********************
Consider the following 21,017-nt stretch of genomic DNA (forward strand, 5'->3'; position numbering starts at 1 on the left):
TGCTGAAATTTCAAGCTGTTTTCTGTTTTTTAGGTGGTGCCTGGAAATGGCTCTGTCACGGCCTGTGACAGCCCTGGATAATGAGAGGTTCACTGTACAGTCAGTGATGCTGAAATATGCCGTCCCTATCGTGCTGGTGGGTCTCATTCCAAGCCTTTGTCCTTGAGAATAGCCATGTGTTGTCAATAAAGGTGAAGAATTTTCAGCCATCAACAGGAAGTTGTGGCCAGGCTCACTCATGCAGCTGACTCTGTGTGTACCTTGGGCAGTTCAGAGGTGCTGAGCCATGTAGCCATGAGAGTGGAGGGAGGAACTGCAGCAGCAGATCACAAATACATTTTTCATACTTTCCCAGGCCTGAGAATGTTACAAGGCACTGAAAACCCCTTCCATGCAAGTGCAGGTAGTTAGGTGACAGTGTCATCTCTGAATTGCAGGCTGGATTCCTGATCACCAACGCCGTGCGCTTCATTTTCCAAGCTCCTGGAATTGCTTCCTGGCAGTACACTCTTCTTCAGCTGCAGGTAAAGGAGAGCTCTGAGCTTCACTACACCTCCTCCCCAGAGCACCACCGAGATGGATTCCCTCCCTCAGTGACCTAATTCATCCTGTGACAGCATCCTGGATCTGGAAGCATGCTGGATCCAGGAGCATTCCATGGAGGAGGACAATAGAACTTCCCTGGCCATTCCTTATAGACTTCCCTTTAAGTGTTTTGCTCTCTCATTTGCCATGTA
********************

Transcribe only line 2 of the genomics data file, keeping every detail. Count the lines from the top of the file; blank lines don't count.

TGCTGAAATTTCAAGCTGTTTTCTGTTTTTTAGGTGGTGCCTGGAAATGGCTCTGTCACGGCCTGTGACAGCCCTGGATAATGAGAGGTTCACTGTACAGTCAGTGATGCTGAAATATGCCGTCCCTATCGTGCTGGTGGGTCTCATTCCAAGCCTTTGTCCTTGAGAATAGCCATGTGTTGTCAATAAAGGTGAAGAATTTTCAGCCATCAACAGGAAGTTGTGGCCAGGCTCACTCATGCAGCTGACTCTGTGTGTACCTTGGGCAGTTCAGAGGTGCTGAGCCATGTAGCCATGAGAGTGGAGGGAGGAACTGCAGCAGCAGATCACAAATACATTTTTCATACTTTCCCAGGCCTGAGAATGTTACAAGGCACTGAAAACCCCTTCCATGCAAGTGCAGGTAGTTAGGTGACAGTGTCATCTCTGAATTGCAGGCTGGATTCCTGATCACCAACGCCGTGCGCTTCATTTTCCAAGCTCCTGGAATTGCTTCCTGGCAGTACACTCTTCTTCAGCTGCAGGTAAAGGAGAGCTCTGAGCTTCACTACACCTCCTCCCCAGAGCACCACCGAGATGGATTCCCTCCCTCAGTGACCTAATTCATCCTGTGACAGCATCCTGGATCTGGAAGCATGCTGGATCCAGGAGCATTCCATGGAGGAGGACAATAGAACTTCCCTGGCCATTCCTTATAGACTTCCCTTTAAGTGTTTTGCTCTCTCATTTGCCATGTA